Making or threatening reprisal after rejection of sexual advances or propositions.
Sexualized name-calling, such as referring to a person as: babe, hunk, doll, sexy, gorgeous, sweetheart, etc.
Sexualized comments which refer to a person’s physical appearance, attributes, anatomy or looks; e.g. “Nice ass!”, “You look hot in that dress”, “Great rack!”.
Sexual comments, innuendos, ridicule, mockery, or unwanted teasing; e.g. “I bet that’s what Maria said to you last night”; “I know you like being on top.”
Obscene slurs, epithets or name-calling; e.g. “That bitches mood goes up and down like a whore’s knickers!”
Sexually-toned noises; e.g. catcalling, wolf-whistling, swit-swoo-ing, kissing sounds, howling, smacking lips.
Telling sexual jokes or stories, e.g. “What did the priest say to the hooker?”; “One time I was at this party and I hooked up with these hot twins”.
Asking about sexual fantasies, preferences, history, or sex life, e.g. “Have you ever been with a man?”.
Rating or evaluating others as to sexual activity or performance, e.g. “I bet you’re a devil in the sack.”
Talking about one’s sexual activity in front of others, e.g. “You should have seen this chick I banged last night.”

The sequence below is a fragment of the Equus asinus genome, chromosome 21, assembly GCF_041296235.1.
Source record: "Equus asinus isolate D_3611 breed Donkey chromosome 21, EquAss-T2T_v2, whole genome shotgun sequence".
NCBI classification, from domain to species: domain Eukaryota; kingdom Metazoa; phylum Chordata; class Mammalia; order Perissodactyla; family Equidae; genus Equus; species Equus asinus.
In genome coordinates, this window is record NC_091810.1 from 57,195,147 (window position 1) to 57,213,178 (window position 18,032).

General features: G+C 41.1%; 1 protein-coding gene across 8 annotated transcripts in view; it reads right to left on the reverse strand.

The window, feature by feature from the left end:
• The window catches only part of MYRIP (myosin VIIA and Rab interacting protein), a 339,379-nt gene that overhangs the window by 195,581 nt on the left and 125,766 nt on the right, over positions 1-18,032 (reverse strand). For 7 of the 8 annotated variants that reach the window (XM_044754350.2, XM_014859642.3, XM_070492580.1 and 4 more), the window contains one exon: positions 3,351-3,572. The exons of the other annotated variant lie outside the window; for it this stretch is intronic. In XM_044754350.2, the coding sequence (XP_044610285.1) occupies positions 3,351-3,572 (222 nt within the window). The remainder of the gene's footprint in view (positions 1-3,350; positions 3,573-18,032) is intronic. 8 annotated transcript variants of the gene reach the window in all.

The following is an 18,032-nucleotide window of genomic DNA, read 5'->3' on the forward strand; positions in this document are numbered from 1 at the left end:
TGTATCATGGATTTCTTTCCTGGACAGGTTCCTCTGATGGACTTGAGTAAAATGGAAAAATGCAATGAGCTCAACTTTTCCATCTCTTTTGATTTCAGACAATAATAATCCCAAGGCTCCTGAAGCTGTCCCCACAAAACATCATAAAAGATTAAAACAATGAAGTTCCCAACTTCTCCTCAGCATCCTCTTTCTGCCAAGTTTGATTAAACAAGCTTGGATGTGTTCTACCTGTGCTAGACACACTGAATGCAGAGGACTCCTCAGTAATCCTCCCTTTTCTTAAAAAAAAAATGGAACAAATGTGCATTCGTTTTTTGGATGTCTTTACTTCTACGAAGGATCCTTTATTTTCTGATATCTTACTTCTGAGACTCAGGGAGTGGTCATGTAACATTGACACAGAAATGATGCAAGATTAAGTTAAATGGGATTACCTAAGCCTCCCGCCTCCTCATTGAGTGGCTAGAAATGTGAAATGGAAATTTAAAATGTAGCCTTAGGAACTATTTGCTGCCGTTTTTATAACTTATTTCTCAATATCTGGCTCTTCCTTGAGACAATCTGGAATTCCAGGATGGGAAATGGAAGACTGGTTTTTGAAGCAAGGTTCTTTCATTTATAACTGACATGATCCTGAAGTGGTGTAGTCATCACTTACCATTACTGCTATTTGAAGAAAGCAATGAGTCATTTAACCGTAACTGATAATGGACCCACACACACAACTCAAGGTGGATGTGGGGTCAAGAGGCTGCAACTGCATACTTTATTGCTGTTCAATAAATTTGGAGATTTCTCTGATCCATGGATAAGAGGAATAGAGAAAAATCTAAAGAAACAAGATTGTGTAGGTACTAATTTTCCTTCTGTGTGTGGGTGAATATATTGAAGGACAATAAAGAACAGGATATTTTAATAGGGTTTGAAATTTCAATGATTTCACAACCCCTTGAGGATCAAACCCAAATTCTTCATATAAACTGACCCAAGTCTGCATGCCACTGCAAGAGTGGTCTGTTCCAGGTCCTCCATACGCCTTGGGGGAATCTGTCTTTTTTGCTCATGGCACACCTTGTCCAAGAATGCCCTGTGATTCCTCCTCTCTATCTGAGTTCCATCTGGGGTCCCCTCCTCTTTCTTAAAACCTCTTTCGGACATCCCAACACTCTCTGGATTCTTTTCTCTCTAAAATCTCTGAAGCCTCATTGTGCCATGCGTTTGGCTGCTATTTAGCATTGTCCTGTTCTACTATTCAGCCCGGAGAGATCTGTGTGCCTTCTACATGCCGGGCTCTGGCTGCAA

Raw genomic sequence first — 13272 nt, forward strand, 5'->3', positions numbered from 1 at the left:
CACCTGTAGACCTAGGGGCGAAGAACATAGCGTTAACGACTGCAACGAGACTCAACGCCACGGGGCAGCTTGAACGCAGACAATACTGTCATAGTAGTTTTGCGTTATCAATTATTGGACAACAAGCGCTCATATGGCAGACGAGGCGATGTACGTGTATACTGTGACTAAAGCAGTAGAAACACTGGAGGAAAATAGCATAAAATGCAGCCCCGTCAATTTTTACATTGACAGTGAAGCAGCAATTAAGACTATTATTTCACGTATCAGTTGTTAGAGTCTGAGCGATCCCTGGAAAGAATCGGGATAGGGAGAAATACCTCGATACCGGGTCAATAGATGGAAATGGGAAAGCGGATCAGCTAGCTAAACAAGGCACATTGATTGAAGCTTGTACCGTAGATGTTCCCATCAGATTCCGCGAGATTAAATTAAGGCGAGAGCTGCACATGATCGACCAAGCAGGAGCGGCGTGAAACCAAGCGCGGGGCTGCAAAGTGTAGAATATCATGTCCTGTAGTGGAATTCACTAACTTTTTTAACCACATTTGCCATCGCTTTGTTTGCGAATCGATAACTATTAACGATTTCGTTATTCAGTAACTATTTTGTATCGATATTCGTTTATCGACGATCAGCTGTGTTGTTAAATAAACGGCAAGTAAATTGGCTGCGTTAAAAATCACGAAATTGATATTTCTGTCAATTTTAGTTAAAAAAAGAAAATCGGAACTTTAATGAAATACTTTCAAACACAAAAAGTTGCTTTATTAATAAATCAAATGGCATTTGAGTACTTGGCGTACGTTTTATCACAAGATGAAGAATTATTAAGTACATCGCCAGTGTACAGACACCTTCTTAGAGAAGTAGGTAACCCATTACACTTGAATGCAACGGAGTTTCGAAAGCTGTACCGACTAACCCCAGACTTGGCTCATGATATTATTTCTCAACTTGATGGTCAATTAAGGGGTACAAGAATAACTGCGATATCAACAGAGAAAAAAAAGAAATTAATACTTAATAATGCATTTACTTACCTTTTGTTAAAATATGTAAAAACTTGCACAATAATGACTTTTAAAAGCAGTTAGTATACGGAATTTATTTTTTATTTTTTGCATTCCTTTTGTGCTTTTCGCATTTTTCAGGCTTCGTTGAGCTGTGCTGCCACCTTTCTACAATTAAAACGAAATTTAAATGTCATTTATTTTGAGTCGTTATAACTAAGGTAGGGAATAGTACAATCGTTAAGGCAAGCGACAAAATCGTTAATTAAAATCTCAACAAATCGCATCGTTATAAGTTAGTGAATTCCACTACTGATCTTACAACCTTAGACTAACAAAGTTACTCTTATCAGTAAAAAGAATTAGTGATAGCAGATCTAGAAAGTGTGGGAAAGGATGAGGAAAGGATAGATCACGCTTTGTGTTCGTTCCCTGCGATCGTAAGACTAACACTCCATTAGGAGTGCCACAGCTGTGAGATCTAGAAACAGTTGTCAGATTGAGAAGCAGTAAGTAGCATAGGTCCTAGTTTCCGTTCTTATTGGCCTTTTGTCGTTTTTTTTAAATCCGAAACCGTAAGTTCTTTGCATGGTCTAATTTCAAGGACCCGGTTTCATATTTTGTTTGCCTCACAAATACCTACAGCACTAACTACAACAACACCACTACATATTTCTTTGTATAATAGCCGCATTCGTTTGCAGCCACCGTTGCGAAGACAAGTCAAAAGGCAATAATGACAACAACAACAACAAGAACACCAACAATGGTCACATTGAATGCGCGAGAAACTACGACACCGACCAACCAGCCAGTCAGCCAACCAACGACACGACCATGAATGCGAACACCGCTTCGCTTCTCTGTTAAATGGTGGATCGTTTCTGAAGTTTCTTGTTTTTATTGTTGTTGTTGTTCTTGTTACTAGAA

Repeatedly asking someone on a date when they are not interested; e.g. “Oh come on, go out with me on Friday night, just for one drink.”
Telling lies or spreading rumours about a person’s personal sex life; e.g. “That’s Tom over there, he’s slept with half the office”.
Non-verbal actions that may be construed as sexual (even if they are not intended to be) and make someone uncomfortable; e.g. unwanted sexual looks, sexually suggestive gestures or facial expressions, looking someone up and down (‘elevator-eyes’), winking at someone, throwing kisses or licking lips, beckoning with one’s finger, looking at a person’s sexual organs, staring at someone.
Violation of a person’s personal space; e.g. blocking someone’s path, following someone, cornering someone.
Showing someone pornographic or sexualy explicit material.
Displaying sexually suggestive objects or depictions
Posters, signs, calendars, or graffiti that is sexually toned
Giving a person personal gifts that could be construed as sexually-toned or provocative, such as: a pair of tights, underwear, lingerie, and so forth.
Unwanted telephone calls, texts, emails, letters, or other forms of communication that are sexually or romantically-toned.
Giving someone a massage of any kind, including a shoulder rub.
Touching a person’s body, hair, or clothing.
Hugging, patting, stroking, kissing, smacking, slapping, pinching, fondling, or tickling.
Standing unnecessarily close to someone, leaning over them, or brushing up against them
Rubbing or touching one’s sexual organs in a sexual way around another person